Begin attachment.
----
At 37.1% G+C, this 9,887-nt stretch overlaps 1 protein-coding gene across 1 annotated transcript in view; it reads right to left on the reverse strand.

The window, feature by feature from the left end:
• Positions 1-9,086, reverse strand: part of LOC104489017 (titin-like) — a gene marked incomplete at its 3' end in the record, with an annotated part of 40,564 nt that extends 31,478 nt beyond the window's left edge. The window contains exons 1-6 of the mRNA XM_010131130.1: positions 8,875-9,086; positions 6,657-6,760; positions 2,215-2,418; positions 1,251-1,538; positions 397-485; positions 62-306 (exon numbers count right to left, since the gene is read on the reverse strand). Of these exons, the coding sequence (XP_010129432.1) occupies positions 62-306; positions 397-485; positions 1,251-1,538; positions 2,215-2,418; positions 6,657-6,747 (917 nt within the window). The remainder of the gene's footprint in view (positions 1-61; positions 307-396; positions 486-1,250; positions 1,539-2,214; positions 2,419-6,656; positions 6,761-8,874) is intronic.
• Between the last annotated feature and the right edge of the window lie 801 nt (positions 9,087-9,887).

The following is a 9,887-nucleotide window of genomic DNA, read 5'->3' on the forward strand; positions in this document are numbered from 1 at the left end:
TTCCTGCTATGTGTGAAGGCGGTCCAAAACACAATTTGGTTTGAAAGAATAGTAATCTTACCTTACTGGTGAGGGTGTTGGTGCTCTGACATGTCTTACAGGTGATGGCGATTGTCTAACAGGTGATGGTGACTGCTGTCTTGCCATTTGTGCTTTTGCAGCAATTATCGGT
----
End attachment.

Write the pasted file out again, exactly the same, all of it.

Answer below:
At 37.1% G+C, this 9,887-nt stretch overlaps 1 protein-coding gene across 1 annotated transcript in view; it reads right to left on the reverse strand.

The window, feature by feature from the left end:
• Positions 1-9,086, reverse strand: part of LOC104489017 (titin-like) — a gene marked incomplete at its 3' end in the record, with an annotated part of 40,564 nt that extends 31,478 nt beyond the window's left edge. The window contains exons 1-6 of the mRNA XM_010131130.1: positions 8,875-9,086; positions 6,657-6,760; positions 2,215-2,418; positions 1,251-1,538; positions 397-485; positions 62-306 (exon numbers count right to left, since the gene is read on the reverse strand). Of these exons, the coding sequence (XP_010129432.1) occupies positions 62-306; positions 397-485; positions 1,251-1,538; positions 2,215-2,418; positions 6,657-6,747 (917 nt within the window). The remainder of the gene's footprint in view (positions 1-61; positions 307-396; positions 486-1,250; positions 1,539-2,214; positions 2,419-6,656; positions 6,761-8,874) is intronic.
• Between the last annotated feature and the right edge of the window lie 801 nt (positions 9,087-9,887).

The following is a 9,887-nucleotide window of genomic DNA, read 5'->3' on the forward strand; positions in this document are numbered from 1 at the left end:
TTCCTGCTATGTGTGAAGGCGGTCCAAAACACAATTTGGTTTGAAAGAATAGTAATCTTACCTTACTGGTGAGGGTGTTGGTGCTCTGACATGTCTTACAGGTGATGGCGATTGTCTAACAGGTGATGGTGACTGCTGTCTTGCCATTTGTGCTTTTGCAGCAATTATCGGT